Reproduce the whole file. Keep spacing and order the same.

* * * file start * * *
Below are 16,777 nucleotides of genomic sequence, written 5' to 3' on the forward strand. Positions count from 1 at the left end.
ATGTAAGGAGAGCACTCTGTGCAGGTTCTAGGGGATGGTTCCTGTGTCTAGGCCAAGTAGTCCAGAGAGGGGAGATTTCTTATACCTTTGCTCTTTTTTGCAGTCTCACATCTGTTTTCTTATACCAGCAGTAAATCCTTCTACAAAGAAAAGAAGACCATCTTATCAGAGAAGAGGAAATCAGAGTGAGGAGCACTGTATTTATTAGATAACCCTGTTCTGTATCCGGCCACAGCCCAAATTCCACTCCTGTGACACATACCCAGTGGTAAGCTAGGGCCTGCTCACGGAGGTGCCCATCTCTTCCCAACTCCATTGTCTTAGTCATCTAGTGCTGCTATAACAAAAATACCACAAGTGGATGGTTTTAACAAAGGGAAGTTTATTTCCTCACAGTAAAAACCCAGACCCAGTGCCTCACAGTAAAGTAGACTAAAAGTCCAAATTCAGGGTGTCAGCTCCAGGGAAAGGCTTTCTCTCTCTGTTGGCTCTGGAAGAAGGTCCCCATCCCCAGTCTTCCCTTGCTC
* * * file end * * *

Below are 16,777 nucleotides of genomic sequence, written 5' to 3' on the forward strand. Positions count from 1 at the left end.
ATGTAAGGAGAGCACTCTGTGCAGGTTCTAGGGGATGGTTCCTGTGTCTAGGCCAAGTAGTCCAGAGAGGGGAGATTTCTTATACCTTTGCTCTTTTTTGCAGTCTCACATCTGTTTTCTTATACCAGCAGTAAATCCTTCTACAAAGAAAAGAAGACCATCTTATCAGAGAAGAGGAAATCAGAGTGAGGAGCACTGTATTTATTAGATAACCCTGTTCTGTATCCGGCCACAGCCCAAATTCCACTCCTGTGACACATACCCAGTGGTAAGCTAGGGCCTGCTCACGGAGGTGCCCATCTCTTCCCAACTCCATTGTCTTAGTCATCTAGTGCTGCTATAACAAAAATACCACAAGTGGATGGTTTTAACAAAGGGAAGTTTATTTCCTCACAGTAAAAACCCAGACCCAGTGCCTCACAGTAAAGTAGACTAAAAGTCCAAATTCAGGGTGTCAGCTCCAGGGAAAGGCTTTCTCTCTCTGTTGGCTCTGGAAGAAGGTCCCCATCCCCAGTCTTCCCTTGCTC